Wednesday, August 20, 2014

Space Rocks!

Yep. Been silent here lately. But it's been the deep, dark silence of space!

(Okay, not really. But it makes a good segue.)

Because my biggest current gaming obsession continues to be Star Wars: X-Wing from Fantasy Flight Games.

If you've bought the Core Rules boxed set (and if you haven't, good heavens, what galaxy have you been in?), then you know the game comes with six beautifully illustrated asteroid tokens which you punch out and scatter about your gaming space to create obstacles for your dogfights. (Nasty, annoying, frustrating obstacles, that is.)

BUT as lovely as these tokens are, something is lacking in the visual experience. Your spacefighters are sculpted and painted miniatures of high quality, mounted on posts to soar above your tabletop... and the asteroids they are crashing into are flat bits or cardboard laying flat on the surface. 2D versus 3D, and the third dimension demands to be served.


Never fear, fellow space travellers, the Force is with you. Creating a terrific alternative is cheap and easy.
Now, that's a space rock!

All you need are:

The tokens from the game.

One golf tee per token (a mix of long, medium and short will be best).

One "lava rock" per token.

A small drill and masonry bit.

Glue. (Elmer's or white craft glue is fine for this.)

Flat black primer spray paint.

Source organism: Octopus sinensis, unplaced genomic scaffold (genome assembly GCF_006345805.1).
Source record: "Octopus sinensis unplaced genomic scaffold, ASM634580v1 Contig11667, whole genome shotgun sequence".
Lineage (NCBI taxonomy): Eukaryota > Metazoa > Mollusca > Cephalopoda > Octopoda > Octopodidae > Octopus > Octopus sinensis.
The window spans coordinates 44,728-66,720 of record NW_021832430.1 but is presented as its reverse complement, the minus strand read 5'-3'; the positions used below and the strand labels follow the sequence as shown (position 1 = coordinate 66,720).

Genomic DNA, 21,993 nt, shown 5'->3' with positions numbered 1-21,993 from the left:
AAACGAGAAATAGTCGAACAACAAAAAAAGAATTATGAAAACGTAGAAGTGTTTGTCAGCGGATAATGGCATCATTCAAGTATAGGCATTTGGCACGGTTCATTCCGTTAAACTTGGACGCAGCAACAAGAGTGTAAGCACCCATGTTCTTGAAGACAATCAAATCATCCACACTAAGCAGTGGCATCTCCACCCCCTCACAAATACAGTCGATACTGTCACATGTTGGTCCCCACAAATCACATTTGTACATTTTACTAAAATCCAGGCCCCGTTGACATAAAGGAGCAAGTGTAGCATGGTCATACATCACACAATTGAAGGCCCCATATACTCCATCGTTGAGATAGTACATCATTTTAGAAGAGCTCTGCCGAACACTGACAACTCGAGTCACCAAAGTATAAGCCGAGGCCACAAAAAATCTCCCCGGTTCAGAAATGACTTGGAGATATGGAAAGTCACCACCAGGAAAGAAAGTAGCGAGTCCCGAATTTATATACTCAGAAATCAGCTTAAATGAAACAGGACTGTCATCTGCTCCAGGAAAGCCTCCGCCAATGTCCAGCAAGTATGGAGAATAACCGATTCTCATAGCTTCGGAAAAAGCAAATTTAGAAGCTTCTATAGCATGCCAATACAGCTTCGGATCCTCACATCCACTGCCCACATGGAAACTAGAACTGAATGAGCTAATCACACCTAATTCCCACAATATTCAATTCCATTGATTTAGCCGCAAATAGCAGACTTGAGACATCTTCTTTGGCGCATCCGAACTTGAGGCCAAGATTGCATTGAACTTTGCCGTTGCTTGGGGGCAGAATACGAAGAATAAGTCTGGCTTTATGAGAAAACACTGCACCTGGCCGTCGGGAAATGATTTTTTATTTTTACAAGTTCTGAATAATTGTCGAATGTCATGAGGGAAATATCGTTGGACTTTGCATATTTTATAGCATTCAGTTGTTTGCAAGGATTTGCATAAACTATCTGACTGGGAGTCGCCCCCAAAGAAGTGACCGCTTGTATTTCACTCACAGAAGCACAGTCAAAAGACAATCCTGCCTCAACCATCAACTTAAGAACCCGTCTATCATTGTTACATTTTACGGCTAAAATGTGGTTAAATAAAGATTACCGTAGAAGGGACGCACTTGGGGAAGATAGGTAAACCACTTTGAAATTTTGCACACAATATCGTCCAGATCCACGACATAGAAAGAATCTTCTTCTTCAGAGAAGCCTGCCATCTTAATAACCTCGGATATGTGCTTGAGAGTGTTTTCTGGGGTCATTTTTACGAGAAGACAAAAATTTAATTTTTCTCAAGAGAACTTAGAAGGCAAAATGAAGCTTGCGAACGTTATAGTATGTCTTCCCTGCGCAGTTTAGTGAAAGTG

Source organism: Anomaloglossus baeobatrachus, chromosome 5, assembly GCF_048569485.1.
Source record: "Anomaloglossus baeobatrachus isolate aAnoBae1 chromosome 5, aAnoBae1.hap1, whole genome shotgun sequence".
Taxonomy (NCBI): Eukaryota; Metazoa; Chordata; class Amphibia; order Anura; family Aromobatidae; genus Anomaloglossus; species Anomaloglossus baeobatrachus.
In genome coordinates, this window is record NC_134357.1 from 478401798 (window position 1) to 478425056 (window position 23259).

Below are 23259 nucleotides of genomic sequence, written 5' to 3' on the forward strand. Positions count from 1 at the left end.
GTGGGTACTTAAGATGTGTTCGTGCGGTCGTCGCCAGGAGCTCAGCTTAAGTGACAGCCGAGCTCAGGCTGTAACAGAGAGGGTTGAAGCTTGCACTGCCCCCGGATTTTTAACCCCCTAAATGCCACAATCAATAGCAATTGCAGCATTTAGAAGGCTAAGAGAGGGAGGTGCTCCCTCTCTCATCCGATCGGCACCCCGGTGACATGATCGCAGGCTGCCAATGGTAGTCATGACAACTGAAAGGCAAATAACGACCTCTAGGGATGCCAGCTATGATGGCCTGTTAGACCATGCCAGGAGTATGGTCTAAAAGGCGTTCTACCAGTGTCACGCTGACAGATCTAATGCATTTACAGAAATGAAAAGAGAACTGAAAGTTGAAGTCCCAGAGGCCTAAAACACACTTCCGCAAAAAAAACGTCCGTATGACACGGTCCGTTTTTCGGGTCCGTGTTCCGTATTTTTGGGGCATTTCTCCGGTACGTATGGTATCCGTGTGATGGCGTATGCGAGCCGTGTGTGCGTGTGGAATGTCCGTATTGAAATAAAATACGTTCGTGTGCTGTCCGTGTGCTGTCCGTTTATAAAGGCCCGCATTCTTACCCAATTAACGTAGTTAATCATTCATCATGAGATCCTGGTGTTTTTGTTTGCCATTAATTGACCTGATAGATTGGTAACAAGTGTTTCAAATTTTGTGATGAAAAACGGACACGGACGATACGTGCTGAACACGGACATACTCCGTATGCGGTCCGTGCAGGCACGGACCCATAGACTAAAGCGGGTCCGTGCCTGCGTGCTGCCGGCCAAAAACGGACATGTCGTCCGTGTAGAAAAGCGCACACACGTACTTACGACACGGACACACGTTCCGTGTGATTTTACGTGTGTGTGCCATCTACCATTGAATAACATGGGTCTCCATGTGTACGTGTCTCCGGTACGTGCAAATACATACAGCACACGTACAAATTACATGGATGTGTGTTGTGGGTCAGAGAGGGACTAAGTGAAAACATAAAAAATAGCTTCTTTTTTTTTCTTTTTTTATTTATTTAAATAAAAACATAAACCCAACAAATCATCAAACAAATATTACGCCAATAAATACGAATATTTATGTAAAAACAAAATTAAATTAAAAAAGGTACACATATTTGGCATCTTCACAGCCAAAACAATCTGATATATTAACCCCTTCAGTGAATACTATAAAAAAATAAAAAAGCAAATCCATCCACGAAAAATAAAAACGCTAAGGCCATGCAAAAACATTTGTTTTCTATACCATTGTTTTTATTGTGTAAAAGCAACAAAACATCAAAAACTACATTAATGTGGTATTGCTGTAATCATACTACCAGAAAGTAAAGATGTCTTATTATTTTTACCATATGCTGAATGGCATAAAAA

Dark gray, light gray, and flat black acrylic craft paint (sold at stores like Michael's, JoAnn's, Hobby Lobby, or whatever they call craft and art stores in your arm of the galaxy.)

Some cheap small paint brushes you care nothing about.

Water (distilled water is best, but tap water should be fine if you don't have too high a mineral content on your planet).

"Lava rock" are those red bits of volcanic rock sold at do-it-yourself home improvement stores as garden decor and "grilling rocks" for gas grills. This stuff is dirt cheap, but is often sold in big bags weighing several pounds (or a few kilograms, if your droids only interpret metric units). You can either buddy up with a lot of friends, give the excess to your favorite grill cook, or surprise your sweetie with a decorative flower bed. "Honest, honey, I just wanted to do it for you."  (Alternatively, you can just ask your local supplier if they'll let you have a handful of rocks. Mine gave me around a dozen at no charge.)

STEP 1: Drill holes about the diameter of the golf tee shafts in the center of your rocks. Try not to drill all the way through. NOTE: This makes a good bit of fine, red dust, so be prepared.
TIP: Only use a masonry drill bit. The rock will destroy drill bits meant for wood. Masonry bits are cheap, and who knows— maybe you'll need to use 'em for something else.

STEP 2: Glue the golf tees into the holes in the rocks. (Just spread the glue on the tee and jam that puppy in there as tightly as you can.) Let dry.

STEP 3: Glue the "heads" of the golf tees onto the center of the asteroid tokens. Yes, this will be permanent. Suck it up, soldier! TIP: Orient the rocks to try to match the general orientation of the tokens' shapes, and be certain to center things as well as you can so the token acts as a steady base.